When it comes to colour, the Silver gene is dominant over Gold and so beneath a Silver Pencilled Wyandotte lies a Partridge Wyandotte, for example. A pure Silver Pencilled Wyandotte male has 2 doses of Silver and the female only has 1. This is because she can only carry a single copy of the gene (on her male sex chromosome).
However, this is not the end of the story. A good job too, otherwise some of the beautiful colours and varieties wouldn't be possible. I'm talking about a kind of Gold that's unaffected by the Silver gene, and this can be found in the breast of the Silver-Grey Dorking female. It can also be observed on the backs of Salmon Faverolles females and other varieties.
Photo Right: Silver-Grey Dorkings with the Ap gene clearly visible in the breast of the female
Following on from Making your Own Line of birds, Laurence Beeken looks at how to fix specific traits into your line, and how to introduce fresh blood when necessary.
So you've selected your birds and your first season has gone well, and now you're ready to look to the future and create the line that, hopefully, will be associated with you and become sought after by those who show and by those who wish to start off.
You are now ready to start fixing the good and eliminating the bad. Remember that the sole point of all of this breeding is to improve the quality of your birds year on year without losing the vigour of the line - both in terms of how robust the birds are and how well they reproduce - a poor doer is unlikely to produce good offspring as weak birds invariably produce weak chicks which are then prone to disease.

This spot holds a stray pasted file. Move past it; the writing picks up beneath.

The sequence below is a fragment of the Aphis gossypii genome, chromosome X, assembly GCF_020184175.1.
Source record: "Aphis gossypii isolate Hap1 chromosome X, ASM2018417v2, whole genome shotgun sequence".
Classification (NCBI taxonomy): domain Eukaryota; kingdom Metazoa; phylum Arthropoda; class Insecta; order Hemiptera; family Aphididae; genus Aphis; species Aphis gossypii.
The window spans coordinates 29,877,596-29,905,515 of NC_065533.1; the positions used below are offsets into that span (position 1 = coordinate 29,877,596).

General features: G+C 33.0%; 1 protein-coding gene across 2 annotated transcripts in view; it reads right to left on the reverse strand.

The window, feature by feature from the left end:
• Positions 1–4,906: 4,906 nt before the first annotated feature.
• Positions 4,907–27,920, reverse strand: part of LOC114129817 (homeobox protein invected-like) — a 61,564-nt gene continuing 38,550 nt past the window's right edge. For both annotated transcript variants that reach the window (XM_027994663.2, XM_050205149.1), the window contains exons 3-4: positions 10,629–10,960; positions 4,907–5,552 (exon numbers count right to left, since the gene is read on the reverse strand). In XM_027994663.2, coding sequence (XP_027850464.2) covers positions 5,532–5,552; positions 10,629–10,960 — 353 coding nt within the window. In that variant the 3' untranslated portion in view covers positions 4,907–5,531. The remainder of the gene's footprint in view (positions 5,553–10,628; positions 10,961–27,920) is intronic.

Grant Brereton, a lifelong poultry breeder, is an internationally acclaimed authority on poultry plumage genetics and has written a book and several e-books on the subject. Here in part one of his series on poultry plumage, he looks at where it all began...
|The Red Jungle Fowl (Male)|
When learning about poultry plumage there is only one starting point: the Red Jungle Fowl, assumed to be the ancestor of all domesticated fowl.
Although there have been recent studies to suggest that other Jungle Fowl such as the Grey and Green varieties contributed certain attributes, the 'Red' best resembles poultry as we know it and was likely the original ancestor; a theory first put forward by Charles Darwin.
There are only two types of pigment when it comes to poultry: black and red. Black is quite obviously black, but the term 'red' describes a host of tones from the lightest lemon to the darkest mahogany; something to keep in mind.
Autosexing is when pure bred day old chicks can be sexed by their different appearances when they have hatched. This is a characteristic that is highly desirable so that chicks can be raised as guaranteed pullets, keeping food costs down. There are a number of birds (note: that are pure bred birds) that will autosex, the Cream Legbar being an example. The offspring will breed true and remain autosexing.
The lavender variety of poultry is very beautiful. The effect is born from the lavender gene being present in a black fowl and reducing the quantity of pigment allowed to express on each feather; instead of black, the feathers appear a much softer shade of pastel blue.
This shouldn’t be confused with the blue gene, however, as lavender fowl breed true so confusing or crossing the two varieties is not a good idea.
Being a recessive gene, lavender has to be present in pure form (2 doses) in a fowl to be visually observable. Black birds can carry the lavender gene without showing any traces of it. And, many breeders outcross to black varieties of their chosen breed in order to improve their lavenders. They know that the black offspring must be lavender-carriers, so they can either breed back to the lavender parent and get 50% of each, or carry out a sibling mating where they will only get 25% lavenders (not personally recommended).